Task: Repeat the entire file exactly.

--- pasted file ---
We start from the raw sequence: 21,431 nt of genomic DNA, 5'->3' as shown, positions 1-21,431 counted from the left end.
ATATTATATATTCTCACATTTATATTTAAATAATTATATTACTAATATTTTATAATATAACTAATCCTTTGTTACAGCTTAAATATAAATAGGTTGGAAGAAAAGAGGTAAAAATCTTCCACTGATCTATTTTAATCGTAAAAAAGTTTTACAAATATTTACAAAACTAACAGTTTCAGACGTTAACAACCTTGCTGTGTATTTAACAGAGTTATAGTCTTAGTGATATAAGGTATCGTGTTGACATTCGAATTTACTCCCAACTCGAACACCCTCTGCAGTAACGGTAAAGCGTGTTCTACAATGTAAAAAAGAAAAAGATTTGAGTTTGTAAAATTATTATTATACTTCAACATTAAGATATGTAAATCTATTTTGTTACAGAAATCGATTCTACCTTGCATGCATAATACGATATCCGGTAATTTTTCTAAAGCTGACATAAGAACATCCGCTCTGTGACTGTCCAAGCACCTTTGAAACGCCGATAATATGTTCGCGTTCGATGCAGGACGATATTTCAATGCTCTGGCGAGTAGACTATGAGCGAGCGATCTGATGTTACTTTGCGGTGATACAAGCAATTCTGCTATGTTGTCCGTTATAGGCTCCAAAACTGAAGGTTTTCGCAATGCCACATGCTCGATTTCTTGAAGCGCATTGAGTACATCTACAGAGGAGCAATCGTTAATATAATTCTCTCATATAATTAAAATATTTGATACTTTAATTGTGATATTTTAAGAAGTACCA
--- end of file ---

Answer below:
We start from the raw sequence: 21,431 nt of genomic DNA, 5'->3' as shown, positions 1-21,431 counted from the left end.
ATATTATATATTCTCACATTTATATTTAAATAATTATATTACTAATATTTTATAATATAACTAATCCTTTGTTACAGCTTAAATATAAATAGGTTGGAAGAAAAGAGGTAAAAATCTTCCACTGATCTATTTTAATCGTAAAAAAGTTTTACAAATATTTACAAAACTAACAGTTTCAGACGTTAACAACCTTGCTGTGTATTTAACAGAGTTATAGTCTTAGTGATATAAGGTATCGTGTTGACATTCGAATTTACTCCCAACTCGAACACCCTCTGCAGTAACGGTAAAGCGTGTTCTACAATGTAAAAAAGAAAAAGATTTGAGTTTGTAAAATTATTATTATACTTCAACATTAAGATATGTAAATCTATTTTGTTACAGAAATCGATTCTACCTTGCATGCATAATACGATATCCGGTAATTTTTCTAAAGCTGACATAAGAACATCCGCTCTGTGACTGTCCAAGCACCTTTGAAACGCCGATAATATGTTCGCGTTCGATGCAGGACGATATTTCAATGCTCTGGCGAGTAGACTATGAGCGAGCGATCTGATGTTACTTTGCGGTGATACAAGCAATTCTGCTATGTTGTCCGTTATAGGCTCCAAAACTGAAGGTTTTCGCAATGCCACATGCTCGATTTCTTGAAGCGCATTGAGTACATCTACAGAGGAGCAATCGTTAATATAATTCTCTCATATAATTAAAATATTTGATACTTTAATTGTGATATTTTAAGAAGTACCA